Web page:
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VTI vs. VOO: Background
VTI and VOO are two of the largest exchange-traded funds on the market by assets under management.
VTI is the ticker symbol for the Vanguard Total Stock market Index Fund ETF, and VOO is the ticker symbol for the Vanguard 500 Index Fund ETF.
Both are low-cost ETFs that provide exposure to a basket of U.S. stocks. So what is the difference between VTI and VOO?
VTI vs. VOO: The Difference
The primary difference between VTI and VOO is the index that each fund tracks. All of the disparities between VTI and VOO are downstream of this difference.
VTI tracks the performance of the CRSP U.S. Total Market Index, while VOO tracks the performance of the S&P 500 Index.
VOO’s index consists of 500large-cap domestic stocks; they are the largest companies in the U.S. stock market.
Generally speaking, VTI is more diversified than VOO because it invests in a wider variety of equities.
VTI provides some exposure to small- and mid-cap stocks, albeit small – around 12% of the total assets in VTI are invested in small- and mid-caps – whereas VOO has an allocation of 0% by definition.
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VTI vs. VOO: The Similarities
VTI and VOO are more alike than they are different, so it may be inefficient to own both of them.
Their top ten holdings are the same – they only differ by allocation percentages, but they are similar even then.
Here is a side-by-side comparison of the top holdings in VTI and VOO:
|Apple (AAPL) 5.93%||Apple (AAPL) 7.04%|
|Microsoft (MSFT) 5.06%||Microsoft (MSFT) 6.01%|
|Alphabet (GOOG, GOOGL) 3.47%||Alphabet (GOOG, GOOGL) 4.19%|
|Amazon.com (AMZN) 3.09%||Amazon.com (AMZN) 3.71%|
|Tesla (TSLA) 1.95%||Tesla (TSLA) 2.35%|
|NVIDIA (NVDA) 1.42%||NVIDIA (NVDA) 1.77%|
|Berkshire Hathaway (BRK.B) 1.31%||Berkshire Hathaway (BRK.B) 1.68%|
|Meta Platforms (FB) 1.12%||Meta Platforms (FB) 1.34%|
|UnitedHealth Group (UNH) 1.05%||UnitedHealth Group (UNH) 1.25%|
|Johnson & Johnson (JNJ) 1.02%||Johnson & Johnson (JNJ) 1.21%|
|% of Assets in Top Ten Holdings: 24.40%||% of Assets in Top Ten Holdings: 29.34%|
Big Tech has become most of the market, a reality reflected in both of these broad-based funds.
Additionally, VTI and VOO charge the same expense ratio: 0.03%. Essentially, this is as low as a fee can get for an exchange-traded fund.
Both funds payout a similar dividend yield, too. VTI distributes 1.19% of its share price annually, and VOO pays out 1.24%.
Which is Better?
The answer to “which is better: VTI or VOO?” ultimately depends on your investing goals, risk tolerance, existing portfolio, and several other factors.
There is not a single, definitive answer to this question. Instead, several conditional answers may or may apply to your unique situation.
Let’s look at a few preferences that would make VOO more appropriate than VTI:
- VOO is better than VTI if you’re exclusively seeking exposure to the S&P 500 Index
- VOO is better than VTI if you want to be more concentrated in Big Tech / FAAMG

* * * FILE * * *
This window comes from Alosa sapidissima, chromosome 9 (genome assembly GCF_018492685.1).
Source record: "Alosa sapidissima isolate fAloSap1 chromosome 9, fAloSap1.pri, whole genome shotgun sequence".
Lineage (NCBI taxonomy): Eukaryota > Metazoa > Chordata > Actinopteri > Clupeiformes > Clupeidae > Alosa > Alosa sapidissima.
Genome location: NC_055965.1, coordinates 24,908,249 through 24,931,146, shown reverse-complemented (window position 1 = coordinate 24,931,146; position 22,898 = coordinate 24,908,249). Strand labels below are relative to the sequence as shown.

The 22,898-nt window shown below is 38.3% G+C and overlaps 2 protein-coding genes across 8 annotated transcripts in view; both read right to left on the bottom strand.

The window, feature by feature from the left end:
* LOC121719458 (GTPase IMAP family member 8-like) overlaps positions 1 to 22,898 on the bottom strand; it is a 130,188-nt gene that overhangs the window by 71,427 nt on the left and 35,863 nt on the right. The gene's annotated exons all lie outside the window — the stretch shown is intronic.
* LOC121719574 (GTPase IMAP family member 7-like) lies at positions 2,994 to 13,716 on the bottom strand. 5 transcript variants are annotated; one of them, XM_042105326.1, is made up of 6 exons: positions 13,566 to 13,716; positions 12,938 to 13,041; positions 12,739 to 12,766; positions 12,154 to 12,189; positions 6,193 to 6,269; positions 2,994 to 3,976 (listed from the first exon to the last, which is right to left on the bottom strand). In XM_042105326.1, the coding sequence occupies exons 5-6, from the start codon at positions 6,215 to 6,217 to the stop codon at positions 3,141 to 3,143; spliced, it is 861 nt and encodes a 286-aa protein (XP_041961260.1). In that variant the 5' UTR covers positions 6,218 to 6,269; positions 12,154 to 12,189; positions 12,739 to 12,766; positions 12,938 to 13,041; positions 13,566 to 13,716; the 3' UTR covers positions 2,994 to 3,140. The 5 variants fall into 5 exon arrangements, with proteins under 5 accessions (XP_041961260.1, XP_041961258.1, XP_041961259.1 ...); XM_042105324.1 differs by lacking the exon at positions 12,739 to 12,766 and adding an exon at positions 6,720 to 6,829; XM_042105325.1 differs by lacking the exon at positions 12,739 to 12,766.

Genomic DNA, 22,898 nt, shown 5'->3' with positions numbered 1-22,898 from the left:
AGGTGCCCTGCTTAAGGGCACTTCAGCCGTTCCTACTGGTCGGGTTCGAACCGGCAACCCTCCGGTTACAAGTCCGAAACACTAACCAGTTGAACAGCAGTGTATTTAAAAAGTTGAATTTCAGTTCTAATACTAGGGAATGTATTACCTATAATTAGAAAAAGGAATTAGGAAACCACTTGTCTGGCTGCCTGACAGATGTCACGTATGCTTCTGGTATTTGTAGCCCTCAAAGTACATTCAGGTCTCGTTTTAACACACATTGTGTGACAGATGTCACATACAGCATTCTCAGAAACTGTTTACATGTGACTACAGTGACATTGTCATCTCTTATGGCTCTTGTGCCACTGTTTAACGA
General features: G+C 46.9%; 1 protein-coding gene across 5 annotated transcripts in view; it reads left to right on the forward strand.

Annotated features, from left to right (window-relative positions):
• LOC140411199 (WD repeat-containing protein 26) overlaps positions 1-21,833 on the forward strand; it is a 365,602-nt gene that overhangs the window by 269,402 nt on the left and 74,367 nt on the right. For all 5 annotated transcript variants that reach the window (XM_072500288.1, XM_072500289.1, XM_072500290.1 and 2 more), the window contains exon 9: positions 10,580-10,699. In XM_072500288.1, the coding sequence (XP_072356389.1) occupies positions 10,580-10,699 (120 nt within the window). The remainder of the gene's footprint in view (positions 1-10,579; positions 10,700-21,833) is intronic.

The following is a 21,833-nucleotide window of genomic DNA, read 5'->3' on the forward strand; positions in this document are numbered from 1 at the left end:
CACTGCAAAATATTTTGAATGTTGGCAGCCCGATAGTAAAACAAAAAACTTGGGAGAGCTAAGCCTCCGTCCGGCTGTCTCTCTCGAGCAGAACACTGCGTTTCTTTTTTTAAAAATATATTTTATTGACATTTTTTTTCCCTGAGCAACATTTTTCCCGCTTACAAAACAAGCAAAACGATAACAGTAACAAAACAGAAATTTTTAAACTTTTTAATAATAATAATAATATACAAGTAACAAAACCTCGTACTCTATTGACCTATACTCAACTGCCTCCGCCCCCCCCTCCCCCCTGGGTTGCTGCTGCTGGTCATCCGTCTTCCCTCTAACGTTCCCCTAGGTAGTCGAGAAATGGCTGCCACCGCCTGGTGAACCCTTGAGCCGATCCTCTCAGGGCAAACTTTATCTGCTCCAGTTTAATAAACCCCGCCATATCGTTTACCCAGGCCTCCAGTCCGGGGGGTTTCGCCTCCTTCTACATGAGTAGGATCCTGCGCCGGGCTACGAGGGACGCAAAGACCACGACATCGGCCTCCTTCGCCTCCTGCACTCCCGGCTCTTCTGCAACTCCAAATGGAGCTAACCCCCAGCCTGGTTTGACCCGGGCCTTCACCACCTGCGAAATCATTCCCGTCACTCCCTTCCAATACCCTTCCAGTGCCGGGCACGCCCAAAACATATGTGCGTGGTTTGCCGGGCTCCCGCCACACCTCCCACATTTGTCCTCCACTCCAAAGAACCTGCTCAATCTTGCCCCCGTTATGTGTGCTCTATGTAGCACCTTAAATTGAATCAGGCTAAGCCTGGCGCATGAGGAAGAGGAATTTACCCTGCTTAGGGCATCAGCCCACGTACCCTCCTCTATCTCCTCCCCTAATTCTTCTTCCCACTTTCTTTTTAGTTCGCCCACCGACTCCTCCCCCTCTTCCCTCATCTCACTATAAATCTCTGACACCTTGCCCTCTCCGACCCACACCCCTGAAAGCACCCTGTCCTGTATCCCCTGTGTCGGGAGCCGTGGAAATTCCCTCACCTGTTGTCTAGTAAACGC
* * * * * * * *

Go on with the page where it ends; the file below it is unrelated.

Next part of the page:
- VOO is better than VTI if you want your portfolio to be more correlated to the “market.”
And now, when VTI might be preferred to VOO:
- VTI is better than VOO if you want some exposure to small- and mid-cap stocks
- VTI is better than VOO if you want to be less concentrated in any one equity
- VTI is better than VOO if you want exposure to 4000+ stocks in a single fund
Contrary to what we advised earlier, the best strategy for some investors might be to own both VTI and VOO.
If choosing between these two funds keeps you up at night, consider owning both and possibly reaching out to a financial advisor.
VTI vs. VOO: Frequently Asked Questions
Is VTI better than VOO?
VTI is better than VOO if you want an ETF with some exposure to small- and mid-cap equities. VOO exclusively invests in large-cap U.S. stocks in the S&P 500 Index.
Can I buy both VOO and VTI?
Yes, you can buy both VOO and VTI, but it may be redundant given the similarities between each fund. For example, their top ten holdings are the same. If you’re seeking diversification, consider adding some international exposure in conjunction with VOO (or VTI) instead of owning VOO and VTI.
Is VTI and VOO redundant?
VTI and VOO may be too redundant to own in the same portfolio. While their fees are very low, they have a similar group of top holdings, dividend yield, and historic performance.
Is VOO or VOOG better?
VOO is better than VOOG if you’re seeking exposure to value and growth stocks in the S&P 500, and VOOG is better than VOO if you exclusively want exposure to growth stocks in the S&P 500.
Is VGT better than VOO?
Bottom Line: VTI vs. VOO
Hopefully, you’re now better equipped to decide between VTI vs. VOO.
Both are quite effective at what they’re designed to do: provide low-cost, frictionless exposure to the U.S. stock market.
This article is for informational purposes only, and it is not intended to be investment advice. Read our editorial guidelines and public equities research methodology to learn more about how we researched VTI vs. VOO.